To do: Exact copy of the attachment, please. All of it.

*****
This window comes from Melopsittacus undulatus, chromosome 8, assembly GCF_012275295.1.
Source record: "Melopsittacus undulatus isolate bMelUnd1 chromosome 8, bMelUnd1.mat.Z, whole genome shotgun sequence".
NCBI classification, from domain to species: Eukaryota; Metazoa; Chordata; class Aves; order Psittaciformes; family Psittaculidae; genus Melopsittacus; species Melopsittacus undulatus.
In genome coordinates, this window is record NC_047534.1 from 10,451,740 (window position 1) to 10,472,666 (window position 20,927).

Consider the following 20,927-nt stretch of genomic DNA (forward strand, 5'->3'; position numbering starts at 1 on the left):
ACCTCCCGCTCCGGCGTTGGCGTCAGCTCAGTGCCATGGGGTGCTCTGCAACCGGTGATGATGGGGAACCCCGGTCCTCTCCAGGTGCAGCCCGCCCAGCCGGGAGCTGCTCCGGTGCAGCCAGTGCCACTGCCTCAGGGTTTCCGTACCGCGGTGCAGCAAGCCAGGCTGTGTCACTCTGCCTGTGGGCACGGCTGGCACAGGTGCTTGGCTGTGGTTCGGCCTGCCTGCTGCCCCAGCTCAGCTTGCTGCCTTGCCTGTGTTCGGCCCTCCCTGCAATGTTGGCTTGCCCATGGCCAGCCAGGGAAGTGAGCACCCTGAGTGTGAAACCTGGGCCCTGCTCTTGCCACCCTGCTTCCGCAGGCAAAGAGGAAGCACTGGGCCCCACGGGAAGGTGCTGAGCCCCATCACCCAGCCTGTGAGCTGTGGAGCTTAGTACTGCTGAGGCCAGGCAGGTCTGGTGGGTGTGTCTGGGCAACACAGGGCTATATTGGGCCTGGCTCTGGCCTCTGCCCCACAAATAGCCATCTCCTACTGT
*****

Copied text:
This window comes from Melopsittacus undulatus, chromosome 8, assembly GCF_012275295.1.
Source record: "Melopsittacus undulatus isolate bMelUnd1 chromosome 8, bMelUnd1.mat.Z, whole genome shotgun sequence".
NCBI classification, from domain to species: Eukaryota; Metazoa; Chordata; class Aves; order Psittaciformes; family Psittaculidae; genus Melopsittacus; species Melopsittacus undulatus.
In genome coordinates, this window is record NC_047534.1 from 10,451,740 (window position 1) to 10,472,666 (window position 20,927).

Consider the following 20,927-nt stretch of genomic DNA (forward strand, 5'->3'; position numbering starts at 1 on the left):
ACCTCCCGCTCCGGCGTTGGCGTCAGCTCAGTGCCATGGGGTGCTCTGCAACCGGTGATGATGGGGAACCCCGGTCCTCTCCAGGTGCAGCCCGCCCAGCCGGGAGCTGCTCCGGTGCAGCCAGTGCCACTGCCTCAGGGTTTCCGTACCGCGGTGCAGCAAGCCAGGCTGTGTCACTCTGCCTGTGGGCACGGCTGGCACAGGTGCTTGGCTGTGGTTCGGCCTGCCTGCTGCCCCAGCTCAGCTTGCTGCCTTGCCTGTGTTCGGCCCTCCCTGCAATGTTGGCTTGCCCATGGCCAGCCAGGGAAGTGAGCACCCTGAGTGTGAAACCTGGGCCCTGCTCTTGCCACCCTGCTTCCGCAGGCAAAGAGGAAGCACTGGGCCCCACGGGAAGGTGCTGAGCCCCATCACCCAGCCTGTGAGCTGTGGAGCTTAGTACTGCTGAGGCCAGGCAGGTCTGGTGGGTGTGTCTGGGCAACACAGGGCTATATTGGGCCTGGCTCTGGCCTCTGCCCCACAAATAGCCATCTCCTACTGT